Google’s Knowledge Graph is designed to help users get information quickly and without having to dive too deeply into their search results to find a quick answer to a quick question. The Knowledge Graph is a SERP module with a wide variety of displays that pulls data from a variety of different trusted webpages throughout the Internet.

Knowledge Graph (Brand or identity)

When someone is talking about the Knowledge Graph, this is what he or she is referring to. It appears on the right hand side of the SERP and contains the basic information about the specific entity (person, place or thing) that was queried. Sites that have a good reputation for giving clear information (such as Wikipedia, Freebase or the CIA World Factbook) are typically used to create the informational Knowledge Graph. Users have observed Knowledge Graph data taken from public sources, such as the three named above, as well as Google+ and even personal or brand websites and other data sources. The easier it is for Google to understand an entity, the better the chance that it will appear in the Knowledge Graph. Well-defined brands and personalities are easy entities for Google to disambiguate. Strong branding, and also author/publisher markup, is the key to this valuable piece of SERP real estate. Having a Wikipedia page is very helpful as well.

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Music Carousel

This is a relative newcomer to SERPs and it is currently tied directly to music. This result displays a list of potential song results in a carousel format. Clicking on one of the song titles in the display will display a YouTube video for that song. This feature is not really related to general eCommerce but, dammit, I love rock and roll and I really wanted to include it.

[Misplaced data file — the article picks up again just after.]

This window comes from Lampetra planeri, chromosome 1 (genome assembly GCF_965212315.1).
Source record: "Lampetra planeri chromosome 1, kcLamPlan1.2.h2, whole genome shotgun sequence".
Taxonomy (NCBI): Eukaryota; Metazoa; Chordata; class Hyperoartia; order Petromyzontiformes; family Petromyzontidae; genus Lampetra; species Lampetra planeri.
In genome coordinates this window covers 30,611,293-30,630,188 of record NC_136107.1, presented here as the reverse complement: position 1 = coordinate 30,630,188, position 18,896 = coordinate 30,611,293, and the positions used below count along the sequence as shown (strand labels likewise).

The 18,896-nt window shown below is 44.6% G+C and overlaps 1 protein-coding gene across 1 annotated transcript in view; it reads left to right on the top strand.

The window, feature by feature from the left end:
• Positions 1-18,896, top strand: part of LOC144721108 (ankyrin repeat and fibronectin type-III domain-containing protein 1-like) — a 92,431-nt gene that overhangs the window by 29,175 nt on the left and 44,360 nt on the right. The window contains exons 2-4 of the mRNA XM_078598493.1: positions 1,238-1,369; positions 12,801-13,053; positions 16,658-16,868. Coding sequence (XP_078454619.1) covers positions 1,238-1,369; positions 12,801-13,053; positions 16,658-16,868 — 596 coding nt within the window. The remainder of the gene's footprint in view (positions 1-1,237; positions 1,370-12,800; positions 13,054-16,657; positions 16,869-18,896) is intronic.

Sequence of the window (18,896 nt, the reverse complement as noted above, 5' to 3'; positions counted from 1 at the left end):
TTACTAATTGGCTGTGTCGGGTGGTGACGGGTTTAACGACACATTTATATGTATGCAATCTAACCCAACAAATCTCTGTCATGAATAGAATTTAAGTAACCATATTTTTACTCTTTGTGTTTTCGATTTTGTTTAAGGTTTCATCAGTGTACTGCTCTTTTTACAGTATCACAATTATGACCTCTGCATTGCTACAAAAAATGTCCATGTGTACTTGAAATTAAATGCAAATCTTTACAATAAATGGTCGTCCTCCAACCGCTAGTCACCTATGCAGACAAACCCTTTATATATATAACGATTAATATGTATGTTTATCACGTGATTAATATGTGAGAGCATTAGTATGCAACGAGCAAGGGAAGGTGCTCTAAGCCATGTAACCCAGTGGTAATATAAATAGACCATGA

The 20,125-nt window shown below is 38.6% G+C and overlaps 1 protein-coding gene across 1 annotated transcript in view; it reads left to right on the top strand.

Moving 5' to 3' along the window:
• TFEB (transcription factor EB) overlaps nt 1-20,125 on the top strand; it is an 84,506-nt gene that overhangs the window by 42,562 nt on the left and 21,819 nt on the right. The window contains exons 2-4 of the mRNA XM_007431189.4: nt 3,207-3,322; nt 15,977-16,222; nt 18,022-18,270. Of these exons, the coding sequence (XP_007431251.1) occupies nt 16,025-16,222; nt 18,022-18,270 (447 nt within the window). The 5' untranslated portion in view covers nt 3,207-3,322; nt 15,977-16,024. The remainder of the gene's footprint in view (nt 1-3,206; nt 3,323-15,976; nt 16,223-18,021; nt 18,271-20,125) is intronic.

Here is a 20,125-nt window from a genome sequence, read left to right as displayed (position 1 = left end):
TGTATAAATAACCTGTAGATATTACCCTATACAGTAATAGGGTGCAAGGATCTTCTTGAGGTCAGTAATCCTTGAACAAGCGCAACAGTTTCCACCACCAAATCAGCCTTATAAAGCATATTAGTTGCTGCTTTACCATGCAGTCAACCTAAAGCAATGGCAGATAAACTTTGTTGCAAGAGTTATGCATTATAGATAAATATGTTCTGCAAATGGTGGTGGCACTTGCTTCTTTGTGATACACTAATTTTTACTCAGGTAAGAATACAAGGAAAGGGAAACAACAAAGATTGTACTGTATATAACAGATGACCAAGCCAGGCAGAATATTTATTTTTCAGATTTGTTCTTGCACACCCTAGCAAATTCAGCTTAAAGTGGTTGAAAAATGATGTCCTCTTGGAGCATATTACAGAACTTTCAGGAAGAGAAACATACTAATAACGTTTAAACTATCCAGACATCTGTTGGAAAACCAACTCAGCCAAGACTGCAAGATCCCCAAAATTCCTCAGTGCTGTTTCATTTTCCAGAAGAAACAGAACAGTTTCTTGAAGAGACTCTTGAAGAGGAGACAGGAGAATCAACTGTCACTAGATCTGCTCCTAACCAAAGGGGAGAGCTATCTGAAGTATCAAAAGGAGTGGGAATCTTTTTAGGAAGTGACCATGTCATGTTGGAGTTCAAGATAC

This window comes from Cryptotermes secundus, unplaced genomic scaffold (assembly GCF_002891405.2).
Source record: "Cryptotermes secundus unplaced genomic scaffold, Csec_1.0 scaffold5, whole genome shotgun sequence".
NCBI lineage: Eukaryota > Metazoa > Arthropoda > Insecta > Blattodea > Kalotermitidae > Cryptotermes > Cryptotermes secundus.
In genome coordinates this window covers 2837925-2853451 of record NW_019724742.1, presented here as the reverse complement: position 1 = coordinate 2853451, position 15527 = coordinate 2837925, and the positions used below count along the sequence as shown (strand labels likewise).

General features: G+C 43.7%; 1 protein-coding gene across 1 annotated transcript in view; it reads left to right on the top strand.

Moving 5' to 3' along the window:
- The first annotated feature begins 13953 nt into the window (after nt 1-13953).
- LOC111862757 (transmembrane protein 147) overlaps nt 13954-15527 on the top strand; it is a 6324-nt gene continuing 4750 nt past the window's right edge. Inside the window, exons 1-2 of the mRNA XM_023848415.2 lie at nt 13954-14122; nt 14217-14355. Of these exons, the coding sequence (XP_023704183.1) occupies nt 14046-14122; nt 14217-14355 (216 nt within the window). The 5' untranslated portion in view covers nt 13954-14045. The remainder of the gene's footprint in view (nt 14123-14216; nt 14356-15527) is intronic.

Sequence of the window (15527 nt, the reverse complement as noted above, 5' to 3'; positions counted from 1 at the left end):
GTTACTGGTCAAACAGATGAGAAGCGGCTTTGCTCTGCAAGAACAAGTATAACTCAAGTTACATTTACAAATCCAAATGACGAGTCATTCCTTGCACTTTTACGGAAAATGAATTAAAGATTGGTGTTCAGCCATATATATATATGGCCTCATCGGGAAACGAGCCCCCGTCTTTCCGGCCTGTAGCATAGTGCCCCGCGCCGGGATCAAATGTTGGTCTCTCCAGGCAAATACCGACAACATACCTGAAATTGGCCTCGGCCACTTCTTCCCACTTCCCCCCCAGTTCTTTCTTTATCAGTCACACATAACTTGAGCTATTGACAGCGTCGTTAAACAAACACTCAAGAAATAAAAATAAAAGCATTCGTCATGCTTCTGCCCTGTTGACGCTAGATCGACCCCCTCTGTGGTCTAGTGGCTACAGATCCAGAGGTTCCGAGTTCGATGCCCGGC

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Disambiguation Box

When a search is vague or ambiguous, this display pops up to help the user clarify their search a little bit more. This box gives a few extra options for search terms, and clicking on one takes them to a brand new Google search while using the disambiguated subject as the new search query. For example, clicking “Agents of Chaos: Hero’s Trial” in the search result below will take the user to a new Google search, for the phrase agents of chaos: hero’s trial.

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Primary Search Results

These SERPs give results categorized into different verticals or similar result types, such as videos, images and tabular data. You might see more than one vertical search result on a SERP if more than one vertical applies.

Sitelinks